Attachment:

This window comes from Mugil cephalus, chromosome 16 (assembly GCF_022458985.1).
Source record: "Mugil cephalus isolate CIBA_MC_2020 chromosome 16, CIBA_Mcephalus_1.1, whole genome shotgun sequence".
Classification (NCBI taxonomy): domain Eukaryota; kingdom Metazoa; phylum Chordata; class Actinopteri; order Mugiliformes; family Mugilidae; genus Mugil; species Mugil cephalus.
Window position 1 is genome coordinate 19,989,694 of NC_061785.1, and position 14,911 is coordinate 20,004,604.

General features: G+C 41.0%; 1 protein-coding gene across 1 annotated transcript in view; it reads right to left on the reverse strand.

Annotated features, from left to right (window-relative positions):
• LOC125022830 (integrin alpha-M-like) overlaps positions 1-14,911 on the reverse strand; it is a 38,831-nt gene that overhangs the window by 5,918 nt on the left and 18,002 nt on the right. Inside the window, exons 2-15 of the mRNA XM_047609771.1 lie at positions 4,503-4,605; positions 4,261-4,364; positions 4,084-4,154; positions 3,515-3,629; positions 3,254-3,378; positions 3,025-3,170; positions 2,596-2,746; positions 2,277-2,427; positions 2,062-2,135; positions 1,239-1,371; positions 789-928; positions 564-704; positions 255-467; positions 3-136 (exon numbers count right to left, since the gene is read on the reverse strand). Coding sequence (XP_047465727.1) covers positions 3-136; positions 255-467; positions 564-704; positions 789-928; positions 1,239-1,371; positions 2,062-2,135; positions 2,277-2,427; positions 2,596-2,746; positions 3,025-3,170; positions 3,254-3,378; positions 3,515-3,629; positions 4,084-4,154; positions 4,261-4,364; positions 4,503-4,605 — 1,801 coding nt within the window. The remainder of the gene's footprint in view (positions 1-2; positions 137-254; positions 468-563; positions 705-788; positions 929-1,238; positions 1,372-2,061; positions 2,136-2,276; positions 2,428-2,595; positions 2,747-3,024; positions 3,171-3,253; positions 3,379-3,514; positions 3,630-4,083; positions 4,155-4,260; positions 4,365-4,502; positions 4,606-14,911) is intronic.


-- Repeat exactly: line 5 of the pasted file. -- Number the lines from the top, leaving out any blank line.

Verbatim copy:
General features: G+C 41.0%; 1 protein-coding gene across 1 annotated transcript in view; it reads right to left on the reverse strand.